It’s important that your excavator is ready to work when the job is at hand. There are bad habits and patterns that can compromise the performance and useful life of your excavator. We’d like to assist by pointing out 7 bad practices.
1. Digging Over The Drive Motors
There are exceptions to every rule, however it is advised to avoid digging over your excavator’s drive motors. The drive motors are expensive to replace and digging over them will cause unnecessary stress and wear on these vital component, accelerating the time a replacement is required.
Keeping the drive-end away from the work being done, ensures that the force and pressure is applied to the tracks and idlers which is good. Working this way additionally protects the drive motors from being damaged by falling debris.
2. Forgetting About Your Counterweight
Always be aware of how far your counterweight hangs over your tracks and the different obstacles on the jobsite around you. Always set yourself up with appropriate clearance!
When working in tight spaces or urban environments, a zero-swing is a great option to avoid having to navigate tail swing. Check out MCM’s Zero Tail Swing Models here: CLICK HERE
3. Using The Wrong Attachment For The Job
Using a bucket that is too small or too large for the specific job may decrease efficiency as well as lead to other problems. The wrong sized bucket can be more difficult to control, cause your hydraulic system to run hotter, and reduce the fuel efficiency.
4. Running Full Throttle
The excavator engine should only run at full throttle when required, because full throttle does not equate to maximum power. The only thing that is increased disproportionately are the fuel costs. Speak to your dealer if required regarding the optimum recommended engine rpm’s for the various tasks at hand.
5. Adjusting the Tension on Your Excavator Tracks
Tracks are an important part of the undercarriage and often need the most frequent adjustments done, ex. tracks elongate over time and thus they need to be tightened. How often the tracks need to be tightened depends on the applications, the terrain, and of course the operator. Tensioning the tracks could be required as frequently as once each day, or once a week. However, MCM recommends the track tension be checked daily before each use, as part of the Pre-Start Maintenance carried out.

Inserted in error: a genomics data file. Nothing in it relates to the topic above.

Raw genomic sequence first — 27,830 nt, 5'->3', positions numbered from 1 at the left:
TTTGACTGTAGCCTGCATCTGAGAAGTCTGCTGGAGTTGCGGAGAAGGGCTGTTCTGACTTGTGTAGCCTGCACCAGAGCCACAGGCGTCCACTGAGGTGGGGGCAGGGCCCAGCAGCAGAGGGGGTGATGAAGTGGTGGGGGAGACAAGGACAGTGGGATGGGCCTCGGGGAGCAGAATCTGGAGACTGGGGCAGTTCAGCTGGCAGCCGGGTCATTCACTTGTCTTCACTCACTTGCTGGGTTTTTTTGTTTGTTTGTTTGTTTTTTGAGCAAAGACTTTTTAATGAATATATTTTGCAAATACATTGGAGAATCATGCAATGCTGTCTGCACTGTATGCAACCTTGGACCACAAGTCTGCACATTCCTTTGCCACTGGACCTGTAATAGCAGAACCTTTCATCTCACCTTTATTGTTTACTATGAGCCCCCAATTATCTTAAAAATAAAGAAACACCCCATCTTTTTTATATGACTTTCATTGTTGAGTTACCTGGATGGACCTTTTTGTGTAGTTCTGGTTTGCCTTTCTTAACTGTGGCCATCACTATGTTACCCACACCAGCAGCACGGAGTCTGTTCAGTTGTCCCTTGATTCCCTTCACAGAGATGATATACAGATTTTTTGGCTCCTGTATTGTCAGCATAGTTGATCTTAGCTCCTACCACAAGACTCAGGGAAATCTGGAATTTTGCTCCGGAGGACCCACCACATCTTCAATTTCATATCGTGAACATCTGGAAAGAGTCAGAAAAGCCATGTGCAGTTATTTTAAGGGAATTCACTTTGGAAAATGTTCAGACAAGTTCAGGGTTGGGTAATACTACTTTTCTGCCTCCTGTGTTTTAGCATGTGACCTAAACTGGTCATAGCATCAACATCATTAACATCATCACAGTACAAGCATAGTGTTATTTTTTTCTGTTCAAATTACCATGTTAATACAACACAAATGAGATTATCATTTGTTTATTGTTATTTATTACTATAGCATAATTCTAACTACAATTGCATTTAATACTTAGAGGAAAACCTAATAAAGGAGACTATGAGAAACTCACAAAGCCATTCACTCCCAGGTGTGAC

Tracks that don’t have sufficient tension will wear out faster. Alternatively, tracks that have too much tension will also wear out faster. Tracks should sag a little at the top between the two rollers.
How you measure sag will depend on whether your excavator is equipped with a single-top-roller undercarriage or a two-top-roller undercarriage.
6. Not Cleaning The Undercarriage
Undercarriages are one of the more costly parts of an excavator to repair and replace. One easy way to contribute to the long life of your undercarriage is to clean it. When it isn’t cleaned regularly, debris can get packed in tightly and harden. Debris can even push aside seals and introduce abrasive contaminants into the system. Cleaning the undercarriage should be a daily practice on demanding job sites as, this also enables inspections to be done more effectively.
Additionally, excessive debris built up will result in added weight, which results in heavier fuel consumption.
7. Forgetting About The Final Drive Gear Oil
Never forget your final drive! It is what allows your mini excavator to move. MCM recommends checking the final drive gear oil level should be done every 50-100 hours. If operation continues while oil level is too low, the drive can be damaged.
Also remember that gear oil, just like any other lubricant, will began to degrade with time thanks to the exposed to heat. So it is crucial to ensure that your final drive gear oil is replaced as regularly as advised and/or required by the manufacturer.
If you want your mini-excavator to have a long life with minimal downtime and maximum efficiency, avoiding these seven things will certainly help. Remember, maintenance is key. There is a difference between scheduled services and regular or preventative maintenance.
Stay tuned for more helpful tips on MCM’s Resources Blog Page. We hope to assist where we can. Feel free to leave a comment if you can add value to our post and thanks for joining us. Keep digging!